“You’re right. We could turn ONTO a street we weren’t familiar with, and just see where it took us.”


“You mean, you could dev’ate from your set Travel Plan?” The little girl’s voice was full of wonder.


“Deviate. And we didn’t file travel plans. We just went wherever the road might take us.”


“And you weren’t afraid?”


“No… it was wonderful. Any trip could become an adventure. Sometimes we’d find parks or playgrounds or just neighborhoods with cute houses we didn’t know existed.”


“Do you miss it?”


“Very much. I wish you could experience it, sweetie. Life was so much more relaxed.”


“Even the bridge traffic?”


In one point three kilometers turn Down, then merge into the exit flow for Mid-level Forty-fifth Street.


“Yes. Even that.”


Something About Jessie

Photo Source: Flash Prompt Facebook GroupIt was common knowledge that Jessie was one of the Special ones. Billy was four years younger than she was, but he’d known her all his life, so he knew stuff.

Like, he knew that no one ever catalogued the ways in which the wispy little girl with the rats’ nest of dishwater-blonde hair was Different; but whenever something strange happened, she was likely to be at its center.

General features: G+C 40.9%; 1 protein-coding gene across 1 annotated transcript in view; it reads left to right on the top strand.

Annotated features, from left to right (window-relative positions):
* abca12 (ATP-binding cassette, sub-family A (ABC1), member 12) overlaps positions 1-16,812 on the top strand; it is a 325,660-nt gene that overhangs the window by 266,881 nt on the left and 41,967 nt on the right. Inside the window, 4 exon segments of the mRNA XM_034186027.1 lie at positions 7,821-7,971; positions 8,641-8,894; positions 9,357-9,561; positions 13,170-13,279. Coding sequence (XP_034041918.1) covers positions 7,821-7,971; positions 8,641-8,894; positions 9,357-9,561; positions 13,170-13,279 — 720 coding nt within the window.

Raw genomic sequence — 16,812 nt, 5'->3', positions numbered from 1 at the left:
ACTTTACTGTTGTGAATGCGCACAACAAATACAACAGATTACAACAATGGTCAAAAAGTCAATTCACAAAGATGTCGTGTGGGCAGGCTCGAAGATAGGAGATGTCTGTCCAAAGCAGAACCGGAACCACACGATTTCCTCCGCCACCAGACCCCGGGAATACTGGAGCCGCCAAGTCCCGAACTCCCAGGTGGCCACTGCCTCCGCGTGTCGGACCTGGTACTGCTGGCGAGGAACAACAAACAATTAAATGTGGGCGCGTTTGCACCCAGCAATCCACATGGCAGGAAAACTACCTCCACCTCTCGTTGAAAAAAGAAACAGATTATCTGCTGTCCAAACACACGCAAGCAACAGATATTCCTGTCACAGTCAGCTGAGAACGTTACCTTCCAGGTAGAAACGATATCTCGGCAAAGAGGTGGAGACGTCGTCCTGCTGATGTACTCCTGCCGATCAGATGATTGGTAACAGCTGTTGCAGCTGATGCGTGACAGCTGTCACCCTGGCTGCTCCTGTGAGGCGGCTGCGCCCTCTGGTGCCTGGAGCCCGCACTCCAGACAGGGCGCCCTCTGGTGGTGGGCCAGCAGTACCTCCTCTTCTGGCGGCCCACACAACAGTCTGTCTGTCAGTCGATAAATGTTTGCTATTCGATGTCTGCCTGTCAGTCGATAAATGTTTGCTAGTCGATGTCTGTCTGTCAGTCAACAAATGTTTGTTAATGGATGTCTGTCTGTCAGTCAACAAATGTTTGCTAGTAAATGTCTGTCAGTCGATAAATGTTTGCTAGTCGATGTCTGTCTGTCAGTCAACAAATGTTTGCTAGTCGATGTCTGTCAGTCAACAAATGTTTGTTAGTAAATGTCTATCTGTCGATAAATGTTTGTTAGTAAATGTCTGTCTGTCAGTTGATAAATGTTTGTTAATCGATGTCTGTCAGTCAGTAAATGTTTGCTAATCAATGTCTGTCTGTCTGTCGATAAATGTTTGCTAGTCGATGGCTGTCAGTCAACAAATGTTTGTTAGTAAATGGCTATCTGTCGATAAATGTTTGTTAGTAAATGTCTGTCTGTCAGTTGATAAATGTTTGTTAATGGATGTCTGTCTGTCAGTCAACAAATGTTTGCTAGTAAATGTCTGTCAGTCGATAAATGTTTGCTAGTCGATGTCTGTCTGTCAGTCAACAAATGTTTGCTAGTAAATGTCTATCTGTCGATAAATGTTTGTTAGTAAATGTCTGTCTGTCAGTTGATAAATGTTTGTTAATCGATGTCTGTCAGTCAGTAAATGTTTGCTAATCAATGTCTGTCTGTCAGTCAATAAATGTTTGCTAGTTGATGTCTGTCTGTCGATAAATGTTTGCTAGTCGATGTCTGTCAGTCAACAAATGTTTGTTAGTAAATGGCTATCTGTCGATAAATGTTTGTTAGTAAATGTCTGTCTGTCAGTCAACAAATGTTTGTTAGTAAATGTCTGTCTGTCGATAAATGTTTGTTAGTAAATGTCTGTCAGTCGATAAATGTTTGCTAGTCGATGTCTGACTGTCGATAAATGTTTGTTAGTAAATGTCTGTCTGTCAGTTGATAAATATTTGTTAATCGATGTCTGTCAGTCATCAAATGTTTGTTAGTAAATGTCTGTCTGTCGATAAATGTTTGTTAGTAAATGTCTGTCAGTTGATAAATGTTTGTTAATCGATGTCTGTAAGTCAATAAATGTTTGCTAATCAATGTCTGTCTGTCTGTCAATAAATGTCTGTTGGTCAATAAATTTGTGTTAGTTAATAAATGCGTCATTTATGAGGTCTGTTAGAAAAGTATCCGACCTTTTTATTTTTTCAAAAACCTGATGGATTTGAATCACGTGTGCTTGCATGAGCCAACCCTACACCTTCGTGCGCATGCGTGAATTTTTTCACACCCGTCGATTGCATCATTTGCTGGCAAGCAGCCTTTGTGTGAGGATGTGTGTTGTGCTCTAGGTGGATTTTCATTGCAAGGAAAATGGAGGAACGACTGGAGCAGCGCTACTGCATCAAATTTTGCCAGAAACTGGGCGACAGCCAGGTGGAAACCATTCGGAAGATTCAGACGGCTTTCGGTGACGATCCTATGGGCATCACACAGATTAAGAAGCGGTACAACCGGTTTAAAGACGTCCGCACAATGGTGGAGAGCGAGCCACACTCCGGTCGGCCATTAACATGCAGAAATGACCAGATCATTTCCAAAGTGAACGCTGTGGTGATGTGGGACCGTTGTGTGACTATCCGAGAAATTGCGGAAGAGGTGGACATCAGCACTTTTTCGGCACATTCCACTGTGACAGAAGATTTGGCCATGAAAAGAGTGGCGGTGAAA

Not that her oddity, her Otherness, was bad, mind you.

But there were little things.

Like, when you played Tea Party at her house, the tea in her doll’s cup would disappear a little at a time, even though you never saw her lift it to steal a sip.

And when you were playing Freeze Tag there were moments when you’d swear she’d frozen with her feet above the ground instead of on it.

And any time a dog or cat went missing, you were stupid if you didn’t ask Jessie to help you find it. You didn’t have to look into the luminous gray eyes that seemed so huge in her pale, pointy-chinned, freckled face to know the girl had a Way with animals.

Her Strangeness made her the favorite among the school children. Playing with her was like inviting Magic home.

But as the kids in her year edged toward adulthood, and belief in such things faded, Jessie was left alone, more often than not.

At thirteen, Jimmy from the other block hadn’t yet begun demanding to be called Jim, but he had a kind of quiet authority that he wore like a cape. If he thought something was a Bad Idea, even the worst bully would back off from whatever-it-was and go do something else.

It made sense, then, that Jessie and Jimmy would gravitate toward each other. They were both Different, even though neither was showy about it.